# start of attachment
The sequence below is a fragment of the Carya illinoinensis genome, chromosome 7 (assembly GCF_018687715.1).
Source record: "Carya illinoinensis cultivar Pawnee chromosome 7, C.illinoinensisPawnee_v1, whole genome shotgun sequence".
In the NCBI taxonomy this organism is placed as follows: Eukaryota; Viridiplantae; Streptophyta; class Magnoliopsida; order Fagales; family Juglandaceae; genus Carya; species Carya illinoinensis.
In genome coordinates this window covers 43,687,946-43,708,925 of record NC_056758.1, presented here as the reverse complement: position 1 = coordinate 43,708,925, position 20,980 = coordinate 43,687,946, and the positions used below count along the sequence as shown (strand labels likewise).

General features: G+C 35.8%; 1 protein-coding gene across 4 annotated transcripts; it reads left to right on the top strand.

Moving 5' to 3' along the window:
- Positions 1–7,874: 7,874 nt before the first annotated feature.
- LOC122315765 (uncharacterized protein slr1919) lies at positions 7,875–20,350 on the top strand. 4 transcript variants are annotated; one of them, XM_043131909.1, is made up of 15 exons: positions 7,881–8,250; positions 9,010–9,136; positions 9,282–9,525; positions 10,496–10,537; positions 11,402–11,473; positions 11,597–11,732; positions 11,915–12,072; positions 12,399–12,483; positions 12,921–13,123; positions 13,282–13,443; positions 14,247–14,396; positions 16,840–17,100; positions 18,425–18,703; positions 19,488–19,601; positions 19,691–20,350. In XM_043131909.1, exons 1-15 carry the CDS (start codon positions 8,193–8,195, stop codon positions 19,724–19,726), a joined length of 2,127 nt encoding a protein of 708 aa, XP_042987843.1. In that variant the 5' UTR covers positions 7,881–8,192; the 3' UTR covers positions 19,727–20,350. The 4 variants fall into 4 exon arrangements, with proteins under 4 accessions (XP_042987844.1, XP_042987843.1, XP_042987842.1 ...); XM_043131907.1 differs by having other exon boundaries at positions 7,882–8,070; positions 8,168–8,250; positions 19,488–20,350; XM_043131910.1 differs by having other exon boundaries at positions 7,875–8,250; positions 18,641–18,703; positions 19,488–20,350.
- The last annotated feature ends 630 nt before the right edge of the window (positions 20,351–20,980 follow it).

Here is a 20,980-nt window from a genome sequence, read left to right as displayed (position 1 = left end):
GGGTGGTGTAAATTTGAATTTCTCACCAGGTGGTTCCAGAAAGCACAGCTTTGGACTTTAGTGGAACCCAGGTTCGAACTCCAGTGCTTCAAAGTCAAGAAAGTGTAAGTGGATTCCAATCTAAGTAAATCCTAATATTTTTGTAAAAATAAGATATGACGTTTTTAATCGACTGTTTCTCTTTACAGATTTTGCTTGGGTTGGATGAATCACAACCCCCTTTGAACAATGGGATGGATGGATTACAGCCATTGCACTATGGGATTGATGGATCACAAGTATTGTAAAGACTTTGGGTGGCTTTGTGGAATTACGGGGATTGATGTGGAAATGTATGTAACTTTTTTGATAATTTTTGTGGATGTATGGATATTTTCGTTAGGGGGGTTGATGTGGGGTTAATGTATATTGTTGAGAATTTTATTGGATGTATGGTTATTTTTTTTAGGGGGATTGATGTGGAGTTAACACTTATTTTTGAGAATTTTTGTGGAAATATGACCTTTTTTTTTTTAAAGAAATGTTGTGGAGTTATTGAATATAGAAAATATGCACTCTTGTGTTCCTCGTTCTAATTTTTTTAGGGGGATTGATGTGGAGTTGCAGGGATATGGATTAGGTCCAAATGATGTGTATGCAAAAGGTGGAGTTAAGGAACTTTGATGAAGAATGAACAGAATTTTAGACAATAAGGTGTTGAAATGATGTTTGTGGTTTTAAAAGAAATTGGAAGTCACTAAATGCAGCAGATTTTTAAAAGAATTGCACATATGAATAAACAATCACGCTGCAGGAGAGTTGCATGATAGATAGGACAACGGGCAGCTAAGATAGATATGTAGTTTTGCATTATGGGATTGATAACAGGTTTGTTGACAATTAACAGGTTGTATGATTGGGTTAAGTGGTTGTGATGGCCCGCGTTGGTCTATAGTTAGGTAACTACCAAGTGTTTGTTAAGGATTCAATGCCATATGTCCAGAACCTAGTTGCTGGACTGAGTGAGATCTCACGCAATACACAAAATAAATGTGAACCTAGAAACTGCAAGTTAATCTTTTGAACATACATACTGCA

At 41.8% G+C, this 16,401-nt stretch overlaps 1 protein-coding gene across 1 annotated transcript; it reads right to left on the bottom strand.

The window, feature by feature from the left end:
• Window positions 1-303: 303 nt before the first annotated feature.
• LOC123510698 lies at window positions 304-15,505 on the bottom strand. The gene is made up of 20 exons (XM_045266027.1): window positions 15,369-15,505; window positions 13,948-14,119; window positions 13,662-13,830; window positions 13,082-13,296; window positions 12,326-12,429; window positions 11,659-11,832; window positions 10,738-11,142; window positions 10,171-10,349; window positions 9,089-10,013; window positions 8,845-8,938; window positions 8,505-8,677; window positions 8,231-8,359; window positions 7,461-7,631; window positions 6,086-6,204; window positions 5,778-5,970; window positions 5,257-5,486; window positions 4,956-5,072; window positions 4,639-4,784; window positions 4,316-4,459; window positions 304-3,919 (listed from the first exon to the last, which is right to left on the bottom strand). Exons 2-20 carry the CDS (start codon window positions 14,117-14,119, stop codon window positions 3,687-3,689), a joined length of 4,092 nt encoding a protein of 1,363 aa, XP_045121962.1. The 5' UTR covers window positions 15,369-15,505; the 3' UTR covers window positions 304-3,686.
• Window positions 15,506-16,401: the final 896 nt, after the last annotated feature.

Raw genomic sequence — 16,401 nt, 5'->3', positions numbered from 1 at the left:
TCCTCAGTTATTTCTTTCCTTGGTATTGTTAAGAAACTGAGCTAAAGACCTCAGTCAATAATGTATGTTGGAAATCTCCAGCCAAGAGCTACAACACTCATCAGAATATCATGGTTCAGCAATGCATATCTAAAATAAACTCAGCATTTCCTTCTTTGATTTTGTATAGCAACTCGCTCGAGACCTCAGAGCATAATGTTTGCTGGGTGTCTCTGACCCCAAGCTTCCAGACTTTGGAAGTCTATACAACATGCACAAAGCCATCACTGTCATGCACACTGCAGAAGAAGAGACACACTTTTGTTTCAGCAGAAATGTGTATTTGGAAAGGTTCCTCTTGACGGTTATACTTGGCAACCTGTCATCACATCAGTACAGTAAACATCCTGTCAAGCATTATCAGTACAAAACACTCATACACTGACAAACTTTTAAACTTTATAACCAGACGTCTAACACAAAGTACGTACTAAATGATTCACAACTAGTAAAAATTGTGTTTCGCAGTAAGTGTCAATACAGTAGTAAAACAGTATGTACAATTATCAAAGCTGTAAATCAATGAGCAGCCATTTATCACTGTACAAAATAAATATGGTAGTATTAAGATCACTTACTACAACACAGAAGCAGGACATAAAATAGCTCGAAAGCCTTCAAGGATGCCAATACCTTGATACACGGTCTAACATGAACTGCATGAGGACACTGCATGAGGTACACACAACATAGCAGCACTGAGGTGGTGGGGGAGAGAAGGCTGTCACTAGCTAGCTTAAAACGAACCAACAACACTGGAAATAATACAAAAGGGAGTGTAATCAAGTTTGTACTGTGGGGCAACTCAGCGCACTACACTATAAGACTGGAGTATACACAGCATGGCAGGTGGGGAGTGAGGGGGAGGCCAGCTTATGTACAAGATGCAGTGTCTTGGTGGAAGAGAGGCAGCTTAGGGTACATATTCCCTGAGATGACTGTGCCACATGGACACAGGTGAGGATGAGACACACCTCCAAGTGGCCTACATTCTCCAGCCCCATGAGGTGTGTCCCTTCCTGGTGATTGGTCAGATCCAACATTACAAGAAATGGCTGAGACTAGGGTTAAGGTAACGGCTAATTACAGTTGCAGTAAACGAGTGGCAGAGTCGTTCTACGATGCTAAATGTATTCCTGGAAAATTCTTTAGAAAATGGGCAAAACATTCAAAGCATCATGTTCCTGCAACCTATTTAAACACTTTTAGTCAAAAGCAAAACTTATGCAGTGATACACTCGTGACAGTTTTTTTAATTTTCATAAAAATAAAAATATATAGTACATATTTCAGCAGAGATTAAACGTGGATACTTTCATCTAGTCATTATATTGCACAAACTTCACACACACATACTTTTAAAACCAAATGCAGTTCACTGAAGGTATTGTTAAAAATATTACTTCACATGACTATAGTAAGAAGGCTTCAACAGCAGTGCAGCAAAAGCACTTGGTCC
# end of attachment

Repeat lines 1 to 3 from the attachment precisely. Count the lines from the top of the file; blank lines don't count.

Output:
The sequence below is a fragment of the Carya illinoinensis genome, chromosome 7 (assembly GCF_018687715.1).
Source record: "Carya illinoinensis cultivar Pawnee chromosome 7, C.illinoinensisPawnee_v1, whole genome shotgun sequence".
In the NCBI taxonomy this organism is placed as follows: Eukaryota; Viridiplantae; Streptophyta; class Magnoliopsida; order Fagales; family Juglandaceae; genus Carya; species Carya illinoinensis.